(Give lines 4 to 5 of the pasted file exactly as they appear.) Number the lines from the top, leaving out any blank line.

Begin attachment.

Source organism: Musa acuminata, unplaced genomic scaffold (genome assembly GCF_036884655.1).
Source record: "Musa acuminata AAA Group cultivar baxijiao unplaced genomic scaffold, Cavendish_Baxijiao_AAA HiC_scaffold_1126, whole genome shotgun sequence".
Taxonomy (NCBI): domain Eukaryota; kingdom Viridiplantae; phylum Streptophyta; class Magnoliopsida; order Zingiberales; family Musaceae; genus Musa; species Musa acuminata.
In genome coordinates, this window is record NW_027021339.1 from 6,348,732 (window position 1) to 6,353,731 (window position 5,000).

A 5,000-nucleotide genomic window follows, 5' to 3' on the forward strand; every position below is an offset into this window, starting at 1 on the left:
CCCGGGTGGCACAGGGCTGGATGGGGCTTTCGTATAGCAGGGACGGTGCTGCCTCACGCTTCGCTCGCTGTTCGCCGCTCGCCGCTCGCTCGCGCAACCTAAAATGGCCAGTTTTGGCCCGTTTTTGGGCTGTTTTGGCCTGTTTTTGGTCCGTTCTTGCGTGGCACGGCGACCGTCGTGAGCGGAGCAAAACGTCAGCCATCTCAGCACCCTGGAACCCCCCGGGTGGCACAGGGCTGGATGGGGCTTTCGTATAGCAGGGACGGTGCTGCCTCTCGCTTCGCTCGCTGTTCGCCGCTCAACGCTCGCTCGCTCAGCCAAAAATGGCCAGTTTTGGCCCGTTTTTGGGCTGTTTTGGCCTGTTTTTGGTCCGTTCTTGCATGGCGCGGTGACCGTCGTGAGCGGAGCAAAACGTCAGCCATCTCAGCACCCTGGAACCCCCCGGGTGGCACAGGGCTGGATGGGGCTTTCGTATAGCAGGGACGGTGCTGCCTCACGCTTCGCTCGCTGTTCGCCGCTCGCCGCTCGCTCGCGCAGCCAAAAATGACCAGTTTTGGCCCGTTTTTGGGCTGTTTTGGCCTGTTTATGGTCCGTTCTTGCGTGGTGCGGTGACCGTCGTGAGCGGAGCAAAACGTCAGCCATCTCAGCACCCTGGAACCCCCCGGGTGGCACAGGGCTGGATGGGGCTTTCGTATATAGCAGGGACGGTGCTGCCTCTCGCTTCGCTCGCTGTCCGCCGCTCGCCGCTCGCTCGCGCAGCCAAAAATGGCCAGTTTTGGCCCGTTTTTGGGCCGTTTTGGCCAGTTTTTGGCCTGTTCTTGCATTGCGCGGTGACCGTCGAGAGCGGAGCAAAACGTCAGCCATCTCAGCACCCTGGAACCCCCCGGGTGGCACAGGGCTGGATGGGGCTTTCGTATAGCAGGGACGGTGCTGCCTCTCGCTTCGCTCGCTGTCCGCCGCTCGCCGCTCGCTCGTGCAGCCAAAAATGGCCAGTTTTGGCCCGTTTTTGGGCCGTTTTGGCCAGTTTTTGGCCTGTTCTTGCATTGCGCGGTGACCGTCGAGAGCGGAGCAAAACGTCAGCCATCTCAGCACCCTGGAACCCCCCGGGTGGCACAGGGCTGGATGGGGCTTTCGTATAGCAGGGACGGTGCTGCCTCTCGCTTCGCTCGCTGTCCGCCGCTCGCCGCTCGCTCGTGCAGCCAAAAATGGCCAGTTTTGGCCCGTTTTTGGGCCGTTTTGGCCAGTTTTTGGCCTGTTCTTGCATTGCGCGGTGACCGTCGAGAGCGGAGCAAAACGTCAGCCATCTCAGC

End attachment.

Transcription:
In genome coordinates, this window is record NW_027021339.1 from 6,348,732 (window position 1) to 6,353,731 (window position 5,000).

A 5,000-nucleotide genomic window follows, 5' to 3' on the forward strand; every position below is an offset into this window, starting at 1 on the left: